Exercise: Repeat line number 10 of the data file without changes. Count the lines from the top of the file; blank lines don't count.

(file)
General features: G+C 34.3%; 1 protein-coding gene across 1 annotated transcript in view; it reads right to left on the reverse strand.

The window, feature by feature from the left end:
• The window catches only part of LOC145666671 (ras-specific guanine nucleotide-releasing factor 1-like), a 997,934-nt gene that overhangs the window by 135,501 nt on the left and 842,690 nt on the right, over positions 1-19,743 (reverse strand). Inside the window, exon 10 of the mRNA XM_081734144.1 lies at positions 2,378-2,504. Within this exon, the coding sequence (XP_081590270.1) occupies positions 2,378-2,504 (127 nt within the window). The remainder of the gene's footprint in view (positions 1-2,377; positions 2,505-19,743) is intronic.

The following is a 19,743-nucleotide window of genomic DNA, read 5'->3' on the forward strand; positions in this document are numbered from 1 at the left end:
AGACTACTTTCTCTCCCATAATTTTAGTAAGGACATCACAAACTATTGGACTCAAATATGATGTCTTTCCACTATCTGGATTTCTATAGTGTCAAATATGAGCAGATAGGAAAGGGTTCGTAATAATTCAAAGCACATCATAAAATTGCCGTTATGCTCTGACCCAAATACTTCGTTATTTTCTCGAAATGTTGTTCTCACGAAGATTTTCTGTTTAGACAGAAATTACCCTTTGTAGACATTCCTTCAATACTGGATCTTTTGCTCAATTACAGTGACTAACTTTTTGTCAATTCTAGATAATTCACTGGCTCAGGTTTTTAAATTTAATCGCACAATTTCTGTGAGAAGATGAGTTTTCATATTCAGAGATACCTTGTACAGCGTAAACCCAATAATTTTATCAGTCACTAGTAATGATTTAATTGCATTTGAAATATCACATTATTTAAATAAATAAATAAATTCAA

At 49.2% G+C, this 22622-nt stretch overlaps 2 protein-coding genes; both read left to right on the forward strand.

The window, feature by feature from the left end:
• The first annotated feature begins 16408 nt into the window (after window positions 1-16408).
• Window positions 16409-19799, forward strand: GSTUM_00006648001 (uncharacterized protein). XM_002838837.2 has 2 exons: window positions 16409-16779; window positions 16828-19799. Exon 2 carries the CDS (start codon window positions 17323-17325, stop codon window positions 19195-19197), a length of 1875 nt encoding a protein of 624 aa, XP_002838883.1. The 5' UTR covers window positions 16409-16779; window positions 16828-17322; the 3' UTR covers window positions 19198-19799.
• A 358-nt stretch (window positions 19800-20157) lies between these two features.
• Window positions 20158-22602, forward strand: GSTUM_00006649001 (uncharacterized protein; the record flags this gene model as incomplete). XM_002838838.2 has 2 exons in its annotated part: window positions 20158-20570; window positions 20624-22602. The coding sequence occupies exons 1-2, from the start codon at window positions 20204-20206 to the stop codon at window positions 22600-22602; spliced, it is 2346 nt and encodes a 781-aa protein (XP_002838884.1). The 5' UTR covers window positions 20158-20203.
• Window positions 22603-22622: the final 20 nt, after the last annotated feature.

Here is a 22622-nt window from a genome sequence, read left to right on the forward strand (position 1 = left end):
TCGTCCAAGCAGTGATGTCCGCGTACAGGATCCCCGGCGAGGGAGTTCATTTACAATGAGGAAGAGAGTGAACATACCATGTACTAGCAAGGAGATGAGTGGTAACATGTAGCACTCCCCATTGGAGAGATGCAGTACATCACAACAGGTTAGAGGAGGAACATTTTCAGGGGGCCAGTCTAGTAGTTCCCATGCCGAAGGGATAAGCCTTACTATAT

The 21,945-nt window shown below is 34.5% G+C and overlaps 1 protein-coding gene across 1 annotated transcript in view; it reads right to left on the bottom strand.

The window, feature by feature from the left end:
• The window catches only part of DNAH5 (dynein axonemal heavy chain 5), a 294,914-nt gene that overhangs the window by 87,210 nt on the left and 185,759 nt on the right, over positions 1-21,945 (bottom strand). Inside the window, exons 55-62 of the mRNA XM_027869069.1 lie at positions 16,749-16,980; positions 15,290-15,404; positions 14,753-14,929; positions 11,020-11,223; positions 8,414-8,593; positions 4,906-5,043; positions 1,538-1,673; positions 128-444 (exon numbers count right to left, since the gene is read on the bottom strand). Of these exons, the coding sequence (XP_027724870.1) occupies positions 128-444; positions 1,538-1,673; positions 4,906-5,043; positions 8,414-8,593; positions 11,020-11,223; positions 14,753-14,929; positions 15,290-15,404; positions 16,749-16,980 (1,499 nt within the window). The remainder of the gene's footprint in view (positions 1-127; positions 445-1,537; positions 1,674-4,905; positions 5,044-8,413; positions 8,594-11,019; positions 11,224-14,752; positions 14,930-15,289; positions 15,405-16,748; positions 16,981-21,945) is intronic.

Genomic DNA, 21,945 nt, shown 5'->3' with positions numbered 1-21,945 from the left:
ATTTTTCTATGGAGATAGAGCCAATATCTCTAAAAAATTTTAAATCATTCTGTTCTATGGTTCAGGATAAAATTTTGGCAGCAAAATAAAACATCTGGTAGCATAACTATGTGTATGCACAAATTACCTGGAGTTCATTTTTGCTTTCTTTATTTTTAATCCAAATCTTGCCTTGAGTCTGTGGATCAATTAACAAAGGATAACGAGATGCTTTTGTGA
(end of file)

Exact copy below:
• A 358-nt stretch (window positions 19800-20157) lies between these two features.